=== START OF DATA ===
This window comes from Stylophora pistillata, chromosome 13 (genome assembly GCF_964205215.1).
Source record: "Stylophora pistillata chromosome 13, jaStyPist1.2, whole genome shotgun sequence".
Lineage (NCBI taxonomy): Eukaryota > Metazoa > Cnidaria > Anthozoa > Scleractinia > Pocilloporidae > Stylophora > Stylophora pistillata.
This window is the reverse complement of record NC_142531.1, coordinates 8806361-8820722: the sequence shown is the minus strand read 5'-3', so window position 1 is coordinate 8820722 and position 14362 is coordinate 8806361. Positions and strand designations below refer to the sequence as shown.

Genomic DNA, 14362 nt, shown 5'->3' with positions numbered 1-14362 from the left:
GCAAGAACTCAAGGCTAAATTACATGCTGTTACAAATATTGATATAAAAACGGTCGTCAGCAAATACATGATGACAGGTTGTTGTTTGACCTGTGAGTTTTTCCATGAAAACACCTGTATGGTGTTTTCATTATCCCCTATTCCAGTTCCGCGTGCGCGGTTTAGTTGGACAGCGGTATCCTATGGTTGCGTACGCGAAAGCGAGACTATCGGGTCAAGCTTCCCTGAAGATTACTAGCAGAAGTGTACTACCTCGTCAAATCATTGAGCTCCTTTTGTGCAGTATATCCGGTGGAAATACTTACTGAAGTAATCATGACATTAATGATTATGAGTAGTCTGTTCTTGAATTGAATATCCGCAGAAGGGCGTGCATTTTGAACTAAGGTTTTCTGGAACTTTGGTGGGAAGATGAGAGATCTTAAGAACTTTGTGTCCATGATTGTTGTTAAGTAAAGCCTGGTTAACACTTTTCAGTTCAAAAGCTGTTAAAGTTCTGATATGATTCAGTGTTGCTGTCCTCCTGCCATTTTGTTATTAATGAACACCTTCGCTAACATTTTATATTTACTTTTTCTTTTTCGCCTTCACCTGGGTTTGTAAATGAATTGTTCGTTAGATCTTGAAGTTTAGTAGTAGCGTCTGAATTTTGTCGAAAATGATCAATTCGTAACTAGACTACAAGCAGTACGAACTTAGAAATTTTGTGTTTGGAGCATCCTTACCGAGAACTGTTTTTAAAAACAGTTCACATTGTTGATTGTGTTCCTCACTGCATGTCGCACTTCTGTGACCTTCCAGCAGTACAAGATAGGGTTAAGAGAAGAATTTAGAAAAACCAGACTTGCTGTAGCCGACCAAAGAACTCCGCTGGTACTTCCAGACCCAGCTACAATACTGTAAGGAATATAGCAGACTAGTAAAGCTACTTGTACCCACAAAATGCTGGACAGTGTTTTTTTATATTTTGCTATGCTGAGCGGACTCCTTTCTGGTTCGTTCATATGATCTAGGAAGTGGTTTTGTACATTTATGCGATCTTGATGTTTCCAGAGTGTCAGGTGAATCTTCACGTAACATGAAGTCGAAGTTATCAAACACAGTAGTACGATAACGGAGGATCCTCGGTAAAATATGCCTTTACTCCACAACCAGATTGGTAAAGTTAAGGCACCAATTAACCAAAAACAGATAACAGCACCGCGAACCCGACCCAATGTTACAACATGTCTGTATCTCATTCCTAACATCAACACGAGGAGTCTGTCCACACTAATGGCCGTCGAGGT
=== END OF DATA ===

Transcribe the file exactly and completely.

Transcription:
This window comes from Stylophora pistillata, chromosome 13 (genome assembly GCF_964205215.1).
Source record: "Stylophora pistillata chromosome 13, jaStyPist1.2, whole genome shotgun sequence".
Lineage (NCBI taxonomy): Eukaryota > Metazoa > Cnidaria > Anthozoa > Scleractinia > Pocilloporidae > Stylophora > Stylophora pistillata.
This window is the reverse complement of record NC_142531.1, coordinates 8806361-8820722: the sequence shown is the minus strand read 5'-3', so window position 1 is coordinate 8820722 and position 14362 is coordinate 8806361. Positions and strand designations below refer to the sequence as shown.

Genomic DNA, 14362 nt, shown 5'->3' with positions numbered 1-14362 from the left:
GCAAGAACTCAAGGCTAAATTACATGCTGTTACAAATATTGATATAAAAACGGTCGTCAGCAAATACATGATGACAGGTTGTTGTTTGACCTGTGAGTTTTTCCATGAAAACACCTGTATGGTGTTTTCATTATCCCCTATTCCAGTTCCGCGTGCGCGGTTTAGTTGGACAGCGGTATCCTATGGTTGCGTACGCGAAAGCGAGACTATCGGGTCAAGCTTCCCTGAAGATTACTAGCAGAAGTGTACTACCTCGTCAAATCATTGAGCTCCTTTTGTGCAGTATATCCGGTGGAAATACTTACTGAAGTAATCATGACATTAATGATTATGAGTAGTCTGTTCTTGAATTGAATATCCGCAGAAGGGCGTGCATTTTGAACTAAGGTTTTCTGGAACTTTGGTGGGAAGATGAGAGATCTTAAGAACTTTGTGTCCATGATTGTTGTTAAGTAAAGCCTGGTTAACACTTTTCAGTTCAAAAGCTGTTAAAGTTCTGATATGATTCAGTGTTGCTGTCCTCCTGCCATTTTGTTATTAATGAACACCTTCGCTAACATTTTATATTTACTTTTTCTTTTTCGCCTTCACCTGGGTTTGTAAATGAATTGTTCGTTAGATCTTGAAGTTTAGTAGTAGCGTCTGAATTTTGTCGAAAATGATCAATTCGTAACTAGACTACAAGCAGTACGAACTTAGAAATTTTGTGTTTGGAGCATCCTTACCGAGAACTGTTTTTAAAAACAGTTCACATTGTTGATTGTGTTCCTCACTGCATGTCGCACTTCTGTGACCTTCCAGCAGTACAAGATAGGGTTAAGAGAAGAATTTAGAAAAACCAGACTTGCTGTAGCCGACCAAAGAACTCCGCTGGTACTTCCAGACCCAGCTACAATACTGTAAGGAATATAGCAGACTAGTAAAGCTACTTGTACCCACAAAATGCTGGACAGTGTTTTTTTATATTTTGCTATGCTGAGCGGACTCCTTTCTGGTTCGTTCATATGATCTAGGAAGTGGTTTTGTACATTTATGCGATCTTGATGTTTCCAGAGTGTCAGGTGAATCTTCACGTAACATGAAGTCGAAGTTATCAAACACAGTAGTACGATAACGGAGGATCCTCGGTAAAATATGCCTTTACTCCACAACCAGATTGGTAAAGTTAAGGCACCAATTAACCAAAAACAGATAACAGCACCGCGAACCCGACCCAATGTTACAACATGTCTGTATCTCATTCCTAACATCAACACGAGGAGTCTGTCCACACTAATGGCCGTCGAGGT